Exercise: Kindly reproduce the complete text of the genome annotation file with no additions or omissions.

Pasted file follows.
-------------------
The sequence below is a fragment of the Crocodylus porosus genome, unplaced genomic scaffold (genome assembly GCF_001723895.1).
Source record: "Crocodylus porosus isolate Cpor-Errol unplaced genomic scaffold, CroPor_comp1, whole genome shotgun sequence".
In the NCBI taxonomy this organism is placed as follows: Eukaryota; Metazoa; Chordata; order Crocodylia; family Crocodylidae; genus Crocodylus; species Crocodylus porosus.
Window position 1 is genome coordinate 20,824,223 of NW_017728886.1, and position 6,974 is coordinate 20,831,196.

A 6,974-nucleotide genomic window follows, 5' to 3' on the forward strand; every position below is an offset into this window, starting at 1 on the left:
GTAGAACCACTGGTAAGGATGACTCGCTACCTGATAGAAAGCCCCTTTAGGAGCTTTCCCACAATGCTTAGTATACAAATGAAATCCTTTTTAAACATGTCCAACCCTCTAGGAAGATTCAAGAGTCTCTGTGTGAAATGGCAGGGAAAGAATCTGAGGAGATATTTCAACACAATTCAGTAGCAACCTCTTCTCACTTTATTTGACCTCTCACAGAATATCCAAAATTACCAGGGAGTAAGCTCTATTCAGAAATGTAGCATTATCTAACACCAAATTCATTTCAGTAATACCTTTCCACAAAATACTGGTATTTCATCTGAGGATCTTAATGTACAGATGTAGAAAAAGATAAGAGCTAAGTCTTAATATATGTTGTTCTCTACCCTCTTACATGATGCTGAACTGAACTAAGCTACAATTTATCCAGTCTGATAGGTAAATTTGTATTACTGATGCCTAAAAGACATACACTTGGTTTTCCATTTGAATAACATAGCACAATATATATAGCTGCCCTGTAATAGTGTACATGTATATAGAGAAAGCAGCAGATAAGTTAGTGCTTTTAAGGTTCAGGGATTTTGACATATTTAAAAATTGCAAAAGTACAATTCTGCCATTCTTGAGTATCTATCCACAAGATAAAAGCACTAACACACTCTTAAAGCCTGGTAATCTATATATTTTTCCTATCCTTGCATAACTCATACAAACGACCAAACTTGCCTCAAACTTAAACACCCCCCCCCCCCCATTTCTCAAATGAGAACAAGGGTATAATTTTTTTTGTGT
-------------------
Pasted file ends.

The sequence below is a fragment of the Crocodylus porosus genome, unplaced genomic scaffold (genome assembly GCF_001723895.1).
Source record: "Crocodylus porosus isolate Cpor-Errol unplaced genomic scaffold, CroPor_comp1, whole genome shotgun sequence".
In the NCBI taxonomy this organism is placed as follows: Eukaryota; Metazoa; Chordata; order Crocodylia; family Crocodylidae; genus Crocodylus; species Crocodylus porosus.
Window position 1 is genome coordinate 20,824,223 of NW_017728886.1, and position 6,974 is coordinate 20,831,196.

A 6,974-nucleotide genomic window follows, 5' to 3' on the forward strand; every position below is an offset into this window, starting at 1 on the left:
GTAGAACCACTGGTAAGGATGACTCGCTACCTGATAGAAAGCCCCTTTAGGAGCTTTCCCACAATGCTTAGTATACAAATGAAATCCTTTTTAAACATGTCCAACCCTCTAGGAAGATTCAAGAGTCTCTGTGTGAAATGGCAGGGAAAGAATCTGAGGAGATATTTCAACACAATTCAGTAGCAACCTCTTCTCACTTTATTTGACCTCTCACAGAATATCCAAAATTACCAGGGAGTAAGCTCTATTCAGAAATGTAGCATTATCTAACACCAAATTCATTTCAGTAATACCTTTCCACAAAATACTGGTATTTCATCTGAGGATCTTAATGTACAGATGTAGAAAAAGATAAGAGCTAAGTCTTAATATATGTTGTTCTCTACCCTCTTACATGATGCTGAACTGAACTAAGCTACAATTTATCCAGTCTGATAGGTAAATTTGTATTACTGATGCCTAAAAGACATACACTTGGTTTTCCATTTGAATAACATAGCACAATATATATAGCTGCCCTGTAATAGTGTACATGTATATAGAGAAAGCAGCAGATAAGTTAGTGCTTTTAAGGTTCAGGGATTTTGACATATTTAAAAATTGCAAAAGTACAATTCTGCCATTCTTGAGTATCTATCCACAAGATAAAAGCACTAACACACTCTTAAAGCCTGGTAATCTATATATTTTTCCTATCCTTGCATAACTCATACAAACGACCAAACTTGCCTCAAACTTAAACACCCCCCCCCCCCCATTTCTCAAATGAGAACAAGGGTATAATTTTTTTTGTGT